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Volkswagen Scirocco (2008-2014)

THE ENERGETIC FORM OF GOLF (some text hidden)

By Jonathan Crouch

Introductionword count: 90

Levelling criticism at the Volkswagen Golf isn't an easy thing to do. There have been ups and downs through the years and different generations but little to leave a serious stain on its pedigree. If you absolutely had to pick fault with this family hatchback icon, you might focus on the fact that, for all the buttoned-down competence, it isn't the most exciting thing to look at. Waiting in the wings to cut off any such an angle of attack is the Scirocco coupe. It's a Golf with added attitude.

Modelsword count: 14

Models Covered: (3dr hatchback 1.4 TSI, 2.0 TSI petrol, 2.0TDI diesel [standard, GT, R])

Historyword count: 358

Golf coupes were by no means a new idea when this Scirocco was launched in 2008. The first car to carry the Scirocco name (derived from Sirocco, the Italian for wind, if you're interested) was launched in 1974 and based around mk1 Golf mechanicals. It was superseded in 1982 by a heavily revamped Scirocco mk2 which shared the same platform. The Scirocco didn't disappear from the Volkswagen range until 1988 when the Corrado arrived on the mk2 Golf platform to replace it but when production of that car ceased in 1996, so did the burgeoning dynasty of cars combining Golf basics with coupe bodywork. Though the Golf GTI models were on hand to satisfy Volkswagen customers looking for something sporty, they have never been cars with the power to transform pedestrians into gawping fools with a simple drive past. Volkswagen went without a real head-turner for more than a decade before the long-awaited revival of the Scirocco in 2008. This Scirocco is based on the oily bits of the Golf mk5 which aren't a million miles away from those employed in the mk6 car. It was unveiled to much appreciation at the 2008 Geneva Motorshow, having been strongly hinted at by the IROC concept car which starred at Paris two years earlier. Launched with the Golf GTI's 2.0-litre TSI turbocharged petrol engine and the option of standard or GT trim, the Scirocco was soon bolstered by the arrival of a 2.0-litre TDI powerplant in 140 and 170bhp guises. The engine range grew further with the inclusion of the 160bhp twin-charge petrol engine which made up for a smallish 1.4-litre capacity by bolting on turbocharger and supercharger. The flagship 2.0 TSI unit was upgraded from 200bhp to 210bhp in 2009. In 2010, an entry-level 1.4 TSI petrol engine was introduced with a turbocharger and 122bhp. At the opposite end of things, Volkswagen launched the Scirocco R high performance model. This used the 265bhp version of the 2.0 TSI engine that was previously seen in the Audi S3 but unlike the four-wheel-drive Golf R which debuted around the same time, it stuck with the front-wheel-drive layout of the standard Sciroccos.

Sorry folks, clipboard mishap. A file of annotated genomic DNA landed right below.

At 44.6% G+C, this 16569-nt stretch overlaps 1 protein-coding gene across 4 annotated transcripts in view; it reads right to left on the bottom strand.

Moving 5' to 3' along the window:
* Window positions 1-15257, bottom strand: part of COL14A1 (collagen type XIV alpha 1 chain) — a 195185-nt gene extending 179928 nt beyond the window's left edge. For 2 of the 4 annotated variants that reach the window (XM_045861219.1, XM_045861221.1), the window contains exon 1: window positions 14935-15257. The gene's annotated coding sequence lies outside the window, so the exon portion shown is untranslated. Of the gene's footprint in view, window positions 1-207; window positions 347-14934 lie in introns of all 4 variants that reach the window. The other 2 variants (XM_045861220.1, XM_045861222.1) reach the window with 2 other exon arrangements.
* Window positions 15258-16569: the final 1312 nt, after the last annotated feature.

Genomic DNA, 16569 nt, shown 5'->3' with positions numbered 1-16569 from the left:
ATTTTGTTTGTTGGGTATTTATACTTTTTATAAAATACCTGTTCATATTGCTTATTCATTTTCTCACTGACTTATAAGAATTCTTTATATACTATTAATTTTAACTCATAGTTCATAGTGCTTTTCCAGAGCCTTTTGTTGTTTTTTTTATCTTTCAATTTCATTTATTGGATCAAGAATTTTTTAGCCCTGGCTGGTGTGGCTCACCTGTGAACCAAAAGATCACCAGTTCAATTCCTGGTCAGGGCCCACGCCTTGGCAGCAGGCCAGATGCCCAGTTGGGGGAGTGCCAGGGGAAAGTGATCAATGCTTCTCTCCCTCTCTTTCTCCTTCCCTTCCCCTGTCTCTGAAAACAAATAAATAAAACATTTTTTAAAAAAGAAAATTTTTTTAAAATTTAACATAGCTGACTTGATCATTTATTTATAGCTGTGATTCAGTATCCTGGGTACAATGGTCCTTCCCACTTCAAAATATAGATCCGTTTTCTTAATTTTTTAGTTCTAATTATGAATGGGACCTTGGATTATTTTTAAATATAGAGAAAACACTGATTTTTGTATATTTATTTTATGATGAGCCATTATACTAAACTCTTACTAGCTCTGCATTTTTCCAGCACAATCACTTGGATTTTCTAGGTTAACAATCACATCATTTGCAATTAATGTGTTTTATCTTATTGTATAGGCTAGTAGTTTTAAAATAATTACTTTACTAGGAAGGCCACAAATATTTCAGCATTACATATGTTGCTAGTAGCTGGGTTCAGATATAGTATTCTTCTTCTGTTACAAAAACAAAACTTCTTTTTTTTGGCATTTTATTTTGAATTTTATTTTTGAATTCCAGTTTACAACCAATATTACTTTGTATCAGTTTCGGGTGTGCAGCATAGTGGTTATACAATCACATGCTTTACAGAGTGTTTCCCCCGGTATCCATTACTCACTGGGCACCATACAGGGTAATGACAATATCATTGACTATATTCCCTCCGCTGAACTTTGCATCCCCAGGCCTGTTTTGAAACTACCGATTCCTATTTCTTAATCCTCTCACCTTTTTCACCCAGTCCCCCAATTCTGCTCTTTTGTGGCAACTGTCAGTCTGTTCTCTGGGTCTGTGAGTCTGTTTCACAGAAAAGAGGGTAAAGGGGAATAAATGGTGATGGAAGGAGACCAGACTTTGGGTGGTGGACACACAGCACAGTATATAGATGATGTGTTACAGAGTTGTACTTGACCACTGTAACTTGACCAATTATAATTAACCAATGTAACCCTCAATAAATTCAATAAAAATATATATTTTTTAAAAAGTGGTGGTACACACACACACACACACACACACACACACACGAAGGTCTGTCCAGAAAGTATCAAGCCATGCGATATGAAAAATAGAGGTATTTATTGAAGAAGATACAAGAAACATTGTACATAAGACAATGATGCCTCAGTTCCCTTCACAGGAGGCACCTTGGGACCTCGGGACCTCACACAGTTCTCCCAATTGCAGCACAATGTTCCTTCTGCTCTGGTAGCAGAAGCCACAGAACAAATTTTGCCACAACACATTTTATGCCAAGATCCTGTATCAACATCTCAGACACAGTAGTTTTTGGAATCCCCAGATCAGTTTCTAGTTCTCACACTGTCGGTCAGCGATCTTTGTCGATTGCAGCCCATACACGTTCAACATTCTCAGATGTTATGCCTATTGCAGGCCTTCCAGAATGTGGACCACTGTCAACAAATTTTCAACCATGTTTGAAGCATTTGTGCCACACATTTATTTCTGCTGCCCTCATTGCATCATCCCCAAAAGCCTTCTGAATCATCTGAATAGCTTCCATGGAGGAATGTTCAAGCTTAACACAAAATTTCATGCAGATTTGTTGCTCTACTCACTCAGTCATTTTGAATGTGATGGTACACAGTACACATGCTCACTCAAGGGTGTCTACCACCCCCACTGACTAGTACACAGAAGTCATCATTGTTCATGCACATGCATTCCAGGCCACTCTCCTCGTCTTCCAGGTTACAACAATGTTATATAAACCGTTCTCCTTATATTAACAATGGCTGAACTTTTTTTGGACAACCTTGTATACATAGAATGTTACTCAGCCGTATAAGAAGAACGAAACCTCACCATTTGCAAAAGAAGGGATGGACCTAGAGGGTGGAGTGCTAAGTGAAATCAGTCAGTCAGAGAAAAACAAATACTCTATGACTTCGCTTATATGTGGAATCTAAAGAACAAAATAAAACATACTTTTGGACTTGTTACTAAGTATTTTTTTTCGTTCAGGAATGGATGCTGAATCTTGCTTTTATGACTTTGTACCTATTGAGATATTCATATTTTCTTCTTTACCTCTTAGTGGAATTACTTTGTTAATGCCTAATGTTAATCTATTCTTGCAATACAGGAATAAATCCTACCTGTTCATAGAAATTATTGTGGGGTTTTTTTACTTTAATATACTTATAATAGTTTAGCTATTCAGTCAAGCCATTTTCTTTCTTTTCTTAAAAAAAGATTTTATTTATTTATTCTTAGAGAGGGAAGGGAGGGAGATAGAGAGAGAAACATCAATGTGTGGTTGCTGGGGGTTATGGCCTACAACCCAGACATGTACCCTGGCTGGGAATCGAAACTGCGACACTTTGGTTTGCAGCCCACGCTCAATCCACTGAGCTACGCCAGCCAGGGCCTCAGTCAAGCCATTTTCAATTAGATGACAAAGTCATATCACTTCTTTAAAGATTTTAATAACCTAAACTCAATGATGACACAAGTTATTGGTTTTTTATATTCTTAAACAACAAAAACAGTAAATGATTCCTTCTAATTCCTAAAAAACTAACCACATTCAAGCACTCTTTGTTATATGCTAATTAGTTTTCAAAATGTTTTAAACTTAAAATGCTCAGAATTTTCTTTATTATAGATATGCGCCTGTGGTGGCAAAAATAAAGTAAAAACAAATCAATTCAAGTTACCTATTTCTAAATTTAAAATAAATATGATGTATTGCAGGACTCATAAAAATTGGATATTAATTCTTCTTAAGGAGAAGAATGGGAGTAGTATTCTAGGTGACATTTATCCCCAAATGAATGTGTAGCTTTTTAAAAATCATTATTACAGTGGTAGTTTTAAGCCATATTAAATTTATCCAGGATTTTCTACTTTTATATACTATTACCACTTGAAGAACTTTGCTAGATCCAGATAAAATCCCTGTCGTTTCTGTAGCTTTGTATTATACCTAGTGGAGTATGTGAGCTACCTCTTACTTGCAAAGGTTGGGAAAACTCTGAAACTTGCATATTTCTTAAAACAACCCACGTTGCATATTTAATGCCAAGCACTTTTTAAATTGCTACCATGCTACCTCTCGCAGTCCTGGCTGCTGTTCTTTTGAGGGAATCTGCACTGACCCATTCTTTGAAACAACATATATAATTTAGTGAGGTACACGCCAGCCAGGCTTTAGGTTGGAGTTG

What You Getword count: 254

The styling is a big part of the Scirocco's attraction. The car is poised, shapely, modern and suitably far removed from the Golf it shares its platform with. The powerful rear haunches and the dramatic roofline that drops to meet them still stand out while the thin grille serves to visually widen the car. Volkswagen isn't known for its stylistic innovation but this is one model where the marque hit the nail on the head. The Scirocco cabin cocoons its occupants in familiar Volkswagen design cues and build quality. The cocoon will be on the tight side for adults in the rear seats but the two front berths provide comfort, space and a well judged driving position for the person behind the three-spoke sports steering wheel. The interior is airy and light, and the optional panoramic sunroof further emphasises the feeling of spaciousness. The Scirocco is quite practical for a sports coupe but a good few notches less so than a three-door Golf. There's a reasonably wide boot aperture which opens up 292 litres of luggage space. Fold the split rear seats down and you've got 755 litres. The Scirocco features four, individual sculpted seats finished in either cloth or leather. The sports seats aren't just restricted to those up front - the contoured rear seats feature integrated headrests to offer plenty of support. Proportions for this car are classically short, low and wide although the dimensions betray its reliance on Golf mechanicals. The vehicle measures 4,256mm long, 1,404mm high and 1,810mm in width.

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Pictures (high res disabled)

Statistics (subset of data only)

Min

Max

0-62 mph (s):

5.6

9.3

Combined mpg:

35.3

67.3

CO2 (g/km):

109

187

Extra urban mpg:

45.6

74.3

Height (mm):

1398

1406

Insurance group:

21

39

... and 5 other stats available

Scoring (subset of scores)

Category: Coupes

Performance
70%
Handling
70%
Comfort
80%
Space
80%
Styling, Build, Value, Equipment, Depreciation, Handling, Insurance and Total scores are available with our full data feed.

This is an excerpt from our full review.
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